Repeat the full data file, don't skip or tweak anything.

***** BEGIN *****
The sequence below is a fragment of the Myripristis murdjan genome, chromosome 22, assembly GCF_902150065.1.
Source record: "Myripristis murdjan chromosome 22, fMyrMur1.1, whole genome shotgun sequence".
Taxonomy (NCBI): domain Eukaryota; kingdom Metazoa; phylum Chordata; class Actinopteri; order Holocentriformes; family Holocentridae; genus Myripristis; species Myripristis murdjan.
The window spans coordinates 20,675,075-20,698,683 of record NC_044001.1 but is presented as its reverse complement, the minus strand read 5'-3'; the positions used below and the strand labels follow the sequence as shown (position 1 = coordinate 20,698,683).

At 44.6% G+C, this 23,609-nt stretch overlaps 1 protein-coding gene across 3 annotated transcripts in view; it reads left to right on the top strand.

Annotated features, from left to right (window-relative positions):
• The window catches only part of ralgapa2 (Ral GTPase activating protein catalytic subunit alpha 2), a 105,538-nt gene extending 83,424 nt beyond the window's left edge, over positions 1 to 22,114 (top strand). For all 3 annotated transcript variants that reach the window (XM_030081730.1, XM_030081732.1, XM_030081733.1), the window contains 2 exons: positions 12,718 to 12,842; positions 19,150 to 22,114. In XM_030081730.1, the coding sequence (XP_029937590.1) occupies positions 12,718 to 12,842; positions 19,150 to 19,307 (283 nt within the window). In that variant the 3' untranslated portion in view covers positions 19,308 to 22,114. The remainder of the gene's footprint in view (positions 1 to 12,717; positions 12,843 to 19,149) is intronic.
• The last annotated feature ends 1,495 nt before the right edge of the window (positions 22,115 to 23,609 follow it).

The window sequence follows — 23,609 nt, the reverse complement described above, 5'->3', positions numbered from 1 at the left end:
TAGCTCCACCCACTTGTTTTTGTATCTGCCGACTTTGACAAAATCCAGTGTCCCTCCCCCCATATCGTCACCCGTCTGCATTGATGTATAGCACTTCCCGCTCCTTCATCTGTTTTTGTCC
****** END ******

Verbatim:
The sequence below is a fragment of the Myripristis murdjan genome, chromosome 22, assembly GCF_902150065.1.
Source record: "Myripristis murdjan chromosome 22, fMyrMur1.1, whole genome shotgun sequence".
Taxonomy (NCBI): domain Eukaryota; kingdom Metazoa; phylum Chordata; class Actinopteri; order Holocentriformes; family Holocentridae; genus Myripristis; species Myripristis murdjan.
The window spans coordinates 20,675,075-20,698,683 of record NC_044001.1 but is presented as its reverse complement, the minus strand read 5'-3'; the positions used below and the strand labels follow the sequence as shown (position 1 = coordinate 20,698,683).

At 44.6% G+C, this 23,609-nt stretch overlaps 1 protein-coding gene across 3 annotated transcripts in view; it reads left to right on the top strand.

Annotated features, from left to right (window-relative positions):
• The window catches only part of ralgapa2 (Ral GTPase activating protein catalytic subunit alpha 2), a 105,538-nt gene extending 83,424 nt beyond the window's left edge, over positions 1 to 22,114 (top strand). For all 3 annotated transcript variants that reach the window (XM_030081730.1, XM_030081732.1, XM_030081733.1), the window contains 2 exons: positions 12,718 to 12,842; positions 19,150 to 22,114. In XM_030081730.1, the coding sequence (XP_029937590.1) occupies positions 12,718 to 12,842; positions 19,150 to 19,307 (283 nt within the window). In that variant the 3' untranslated portion in view covers positions 19,308 to 22,114. The remainder of the gene's footprint in view (positions 1 to 12,717; positions 12,843 to 19,149) is intronic.
• The last annotated feature ends 1,495 nt before the right edge of the window (positions 22,115 to 23,609 follow it).

The window sequence follows — 23,609 nt, the reverse complement described above, 5'->3', positions numbered from 1 at the left end:
TAGCTCCACCCACTTGTTTTTGTATCTGCCGACTTTGACAAAATCCAGTGTCCCTCCCCCCATATCGTCACCCGTCTGCATTGATGTATAGCACTTCCCGCTCCTTCATCTGTTTTTGTCC